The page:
Eastern hemlock, a straight-trunked tree in the pine family, bears flat sprays of tiny, lacy evergreen needles, small cones and long, graceful lower limbs that often arch to the ground. A graceful shade tree and ornamental, it can also be trimmed into hedges. It tolerates black walnut and browsing by deer.
Hemlock woolly adelgid (HWA) is a tiny (1/32”) sap-sucking insect (relative of the aphid) that has recently become a serious threat to the survival of native hemlocks in the wild in the eastern United States.
Grows to 40-50' by 20-25' wide, with moderate to slow growth rate.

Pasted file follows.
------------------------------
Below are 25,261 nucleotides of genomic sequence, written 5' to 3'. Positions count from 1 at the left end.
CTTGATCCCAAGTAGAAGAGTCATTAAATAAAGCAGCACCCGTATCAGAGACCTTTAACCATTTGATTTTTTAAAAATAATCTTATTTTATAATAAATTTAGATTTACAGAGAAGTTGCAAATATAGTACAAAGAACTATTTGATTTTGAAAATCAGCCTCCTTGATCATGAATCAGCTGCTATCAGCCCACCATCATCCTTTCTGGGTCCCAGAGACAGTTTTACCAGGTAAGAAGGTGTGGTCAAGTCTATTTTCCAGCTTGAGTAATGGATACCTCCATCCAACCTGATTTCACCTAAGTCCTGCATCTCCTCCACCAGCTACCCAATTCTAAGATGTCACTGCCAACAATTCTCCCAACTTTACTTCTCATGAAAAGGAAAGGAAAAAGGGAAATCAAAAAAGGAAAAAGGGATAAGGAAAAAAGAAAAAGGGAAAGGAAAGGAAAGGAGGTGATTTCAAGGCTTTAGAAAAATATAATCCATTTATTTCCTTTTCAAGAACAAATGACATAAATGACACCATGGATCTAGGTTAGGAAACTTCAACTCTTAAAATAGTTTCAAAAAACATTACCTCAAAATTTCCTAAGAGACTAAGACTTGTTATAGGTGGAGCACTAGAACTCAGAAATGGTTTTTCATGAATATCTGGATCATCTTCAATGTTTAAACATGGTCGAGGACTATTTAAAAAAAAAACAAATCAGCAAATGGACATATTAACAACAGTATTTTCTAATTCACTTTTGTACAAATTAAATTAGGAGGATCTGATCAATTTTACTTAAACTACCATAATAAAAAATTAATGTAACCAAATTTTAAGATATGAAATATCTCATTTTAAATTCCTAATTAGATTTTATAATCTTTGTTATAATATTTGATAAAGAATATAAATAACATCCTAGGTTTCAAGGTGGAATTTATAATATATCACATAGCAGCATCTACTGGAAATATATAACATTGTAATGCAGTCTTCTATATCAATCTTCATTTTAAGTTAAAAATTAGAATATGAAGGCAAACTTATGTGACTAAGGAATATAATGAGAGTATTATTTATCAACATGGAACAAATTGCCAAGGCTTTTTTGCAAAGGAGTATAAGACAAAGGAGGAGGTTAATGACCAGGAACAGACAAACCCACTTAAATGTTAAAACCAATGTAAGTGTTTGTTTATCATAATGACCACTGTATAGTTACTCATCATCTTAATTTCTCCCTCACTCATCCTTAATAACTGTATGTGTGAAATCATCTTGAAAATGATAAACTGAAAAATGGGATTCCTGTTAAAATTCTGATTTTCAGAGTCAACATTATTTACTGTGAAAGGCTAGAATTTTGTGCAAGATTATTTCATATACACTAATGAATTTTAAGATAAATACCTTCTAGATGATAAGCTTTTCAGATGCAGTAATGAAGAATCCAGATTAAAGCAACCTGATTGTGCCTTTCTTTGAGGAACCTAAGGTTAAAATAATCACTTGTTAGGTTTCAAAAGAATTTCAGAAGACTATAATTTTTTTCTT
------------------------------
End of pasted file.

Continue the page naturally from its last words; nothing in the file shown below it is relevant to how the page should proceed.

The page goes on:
Site in full sun to heavy shade.
Prefers moist, well-drained, somewhat acidic soil, but is adaptable. Not tolerant to prolonged drought, strong, drying winds or standing water.
Many species of birds use the tree as a nesting site and eat the seeds, including red-breasted grosbeak, goldfinches and pine siskins (pictured here in order). Deer and rabbits browse on winter foliage.
Medicinal, Edible, and Other Uses:
Pioneers made tea from leafy twigs and brooms from the branches. Not related to poison hemlock.
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